Rheinmetall G3

We’re all familiar with the Heckler & Koch G3 and its roller-delayed blowback action. What is less well-known is that H&K were one of two companies originally contracted by the West German government to produce the Bundeswehr’s new service rifle. The other company was Rheinmetall and today we’re lucky enough to be taking a look at an example of an early production Rheinmetall G3.

Left side (courtesy of the Cody Firearms Museum)

The rifle which became the G3 was of course originally developed by German and Spanish engineers working at the Centro de Estudios Tecnicos de Materiales Especiales (CETME) and was intended to equip the Spanish armed forces. Initially, the West German Bundesgrenzschutz (border guards) were interested in purchasing a substantial number of the new CETME rifles, with an initial order for 5,000 agreed, however, in September 1955 the order was cancelled due to delays in production and the Bundesgrenzschutz subsequently ordered the FN FAL instead.

In November 1955, the Bundeswehr (West German military) was formed and began to search for a suitable new 7.62x51mm service rifle. Having observed the Bundesgrenzschutz’ testing the fledgling Bundeswehr took an interest in the CETEME rifle. 400 ‘STG CETME’ rifles were ordered for troop trials and these were assembled in Germany by Heckler & Koch. The rifles were delivered in late 1956, and comparative trials against the FAL began the following year.

2015-06-05 13.18.23
CETME Model A (Courtesy of P. Hokana)

The trials found the ‘STG CETME’ to be satisfactory in terms of features and design but lacking in durability. A number of small changes were requested including a flash hider suitable for launching rifle grenades, either a flip-up or dioptre rear sight instead of a traditional tangent style, a case deflector, a simpler more ergonomic pistol grip, a longer more ergonomic cocking handle, changes to the recoil spring guide and tweaks to the shape of the buttstock. Additional improvements such as a stronger bipod, lighter magazine, a last round hold open mechanism, overall lightening of the rifle, a lighter 20-round magazine and a proper handguard were also requested.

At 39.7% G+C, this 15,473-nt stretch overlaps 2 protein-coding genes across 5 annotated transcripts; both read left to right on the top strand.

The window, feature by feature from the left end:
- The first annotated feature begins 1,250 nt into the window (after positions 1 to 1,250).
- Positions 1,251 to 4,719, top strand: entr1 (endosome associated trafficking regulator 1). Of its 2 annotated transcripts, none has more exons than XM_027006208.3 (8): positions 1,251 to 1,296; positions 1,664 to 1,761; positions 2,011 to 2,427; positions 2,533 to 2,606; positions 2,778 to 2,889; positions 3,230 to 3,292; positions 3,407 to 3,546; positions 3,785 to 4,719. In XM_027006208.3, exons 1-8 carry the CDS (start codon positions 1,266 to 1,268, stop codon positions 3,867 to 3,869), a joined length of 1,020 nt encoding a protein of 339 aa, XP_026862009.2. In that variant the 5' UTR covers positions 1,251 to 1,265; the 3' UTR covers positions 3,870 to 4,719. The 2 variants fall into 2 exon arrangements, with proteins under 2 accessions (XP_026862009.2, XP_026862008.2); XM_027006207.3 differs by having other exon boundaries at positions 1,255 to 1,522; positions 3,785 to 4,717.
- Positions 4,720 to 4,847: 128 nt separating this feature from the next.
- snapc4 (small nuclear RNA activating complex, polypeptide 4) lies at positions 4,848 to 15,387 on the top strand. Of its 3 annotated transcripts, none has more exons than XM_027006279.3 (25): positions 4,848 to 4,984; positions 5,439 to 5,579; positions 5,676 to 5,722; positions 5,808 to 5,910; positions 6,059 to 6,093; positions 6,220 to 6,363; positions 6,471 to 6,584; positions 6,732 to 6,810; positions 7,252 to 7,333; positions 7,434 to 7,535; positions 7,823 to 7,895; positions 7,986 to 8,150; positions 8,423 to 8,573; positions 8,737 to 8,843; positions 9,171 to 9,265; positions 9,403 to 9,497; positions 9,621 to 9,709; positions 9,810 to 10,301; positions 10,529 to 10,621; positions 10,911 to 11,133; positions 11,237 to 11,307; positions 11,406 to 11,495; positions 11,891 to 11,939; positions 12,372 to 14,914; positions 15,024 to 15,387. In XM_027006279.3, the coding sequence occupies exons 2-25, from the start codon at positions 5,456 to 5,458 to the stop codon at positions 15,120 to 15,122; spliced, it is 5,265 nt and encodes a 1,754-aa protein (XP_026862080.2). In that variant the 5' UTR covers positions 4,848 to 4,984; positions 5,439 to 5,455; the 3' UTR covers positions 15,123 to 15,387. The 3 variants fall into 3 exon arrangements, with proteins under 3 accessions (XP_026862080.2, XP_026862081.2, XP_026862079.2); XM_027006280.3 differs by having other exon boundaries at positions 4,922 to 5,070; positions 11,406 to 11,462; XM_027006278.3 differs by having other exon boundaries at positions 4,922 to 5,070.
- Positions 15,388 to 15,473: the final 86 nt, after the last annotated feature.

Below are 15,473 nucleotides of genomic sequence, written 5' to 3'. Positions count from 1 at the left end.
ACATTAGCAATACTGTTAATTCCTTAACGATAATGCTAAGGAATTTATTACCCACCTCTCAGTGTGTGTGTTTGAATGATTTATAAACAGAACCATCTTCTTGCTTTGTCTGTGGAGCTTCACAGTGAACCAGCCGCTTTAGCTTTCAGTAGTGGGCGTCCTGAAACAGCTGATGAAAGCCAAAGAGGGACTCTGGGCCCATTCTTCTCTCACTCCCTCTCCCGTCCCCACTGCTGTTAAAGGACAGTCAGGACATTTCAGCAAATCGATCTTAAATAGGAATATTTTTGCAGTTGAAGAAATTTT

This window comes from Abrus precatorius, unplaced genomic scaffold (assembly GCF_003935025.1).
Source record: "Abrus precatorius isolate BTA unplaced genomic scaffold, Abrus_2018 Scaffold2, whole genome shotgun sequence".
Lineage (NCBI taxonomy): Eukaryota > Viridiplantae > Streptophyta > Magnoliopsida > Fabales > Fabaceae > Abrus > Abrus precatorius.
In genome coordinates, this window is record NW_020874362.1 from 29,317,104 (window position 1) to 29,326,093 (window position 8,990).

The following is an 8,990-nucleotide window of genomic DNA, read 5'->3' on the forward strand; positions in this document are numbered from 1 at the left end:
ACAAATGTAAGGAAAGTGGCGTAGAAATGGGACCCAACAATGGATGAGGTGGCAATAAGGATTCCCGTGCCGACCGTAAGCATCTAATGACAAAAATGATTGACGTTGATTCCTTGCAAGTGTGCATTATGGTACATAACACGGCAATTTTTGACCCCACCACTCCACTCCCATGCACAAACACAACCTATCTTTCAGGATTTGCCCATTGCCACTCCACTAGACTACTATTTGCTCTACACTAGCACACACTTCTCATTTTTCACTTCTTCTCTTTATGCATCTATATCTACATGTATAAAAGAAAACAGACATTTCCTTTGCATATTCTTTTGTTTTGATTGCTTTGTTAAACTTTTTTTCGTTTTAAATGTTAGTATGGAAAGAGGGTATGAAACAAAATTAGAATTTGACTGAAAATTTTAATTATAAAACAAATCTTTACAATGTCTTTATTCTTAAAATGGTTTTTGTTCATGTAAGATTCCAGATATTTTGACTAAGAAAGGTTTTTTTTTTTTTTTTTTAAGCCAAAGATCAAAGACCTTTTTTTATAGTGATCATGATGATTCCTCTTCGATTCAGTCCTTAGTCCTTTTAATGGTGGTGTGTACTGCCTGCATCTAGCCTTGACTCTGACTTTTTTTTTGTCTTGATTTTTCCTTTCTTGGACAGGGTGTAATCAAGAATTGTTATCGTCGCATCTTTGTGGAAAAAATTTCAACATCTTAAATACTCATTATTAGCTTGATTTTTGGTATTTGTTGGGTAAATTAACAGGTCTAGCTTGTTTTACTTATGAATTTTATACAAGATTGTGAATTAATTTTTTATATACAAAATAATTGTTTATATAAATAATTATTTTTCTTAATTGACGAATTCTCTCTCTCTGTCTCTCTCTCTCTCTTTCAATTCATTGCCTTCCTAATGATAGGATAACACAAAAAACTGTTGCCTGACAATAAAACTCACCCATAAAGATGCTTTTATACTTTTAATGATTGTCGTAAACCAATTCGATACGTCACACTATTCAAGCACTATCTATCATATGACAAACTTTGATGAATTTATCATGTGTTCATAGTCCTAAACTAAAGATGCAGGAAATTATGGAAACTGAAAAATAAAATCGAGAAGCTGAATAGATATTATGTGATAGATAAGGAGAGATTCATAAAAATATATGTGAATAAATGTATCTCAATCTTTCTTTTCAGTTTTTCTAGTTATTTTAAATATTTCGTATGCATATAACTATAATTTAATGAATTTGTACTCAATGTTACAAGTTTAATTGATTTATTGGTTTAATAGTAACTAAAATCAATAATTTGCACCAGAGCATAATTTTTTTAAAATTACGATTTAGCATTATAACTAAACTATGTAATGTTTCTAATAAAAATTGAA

DSC_0039
Left-side of the G3’s receiver, note the partial reinforcing rib on the magazine housing (Matthew Moss)

FN were unwilling to grant Germany a manufacturing license and the $110 per rifle price for the FAL proved substantially higher than CETME’s production estimates (The ArmaLite AR-10, J. Putnam Evans (2016), p.204). With adoption looking likely, legal wrangling over patent ownership began between Mauser, Rheinmetall and Heckler & Koch. All claimed the ownership of the roller-delayed blowback principle used by the CETME rifle. Eventually, however, the West German government awarded Rheinmetall and H&K future production contracts for the new rifle with the government supporting H&K’s claims but the legal battles continued for almost a decade.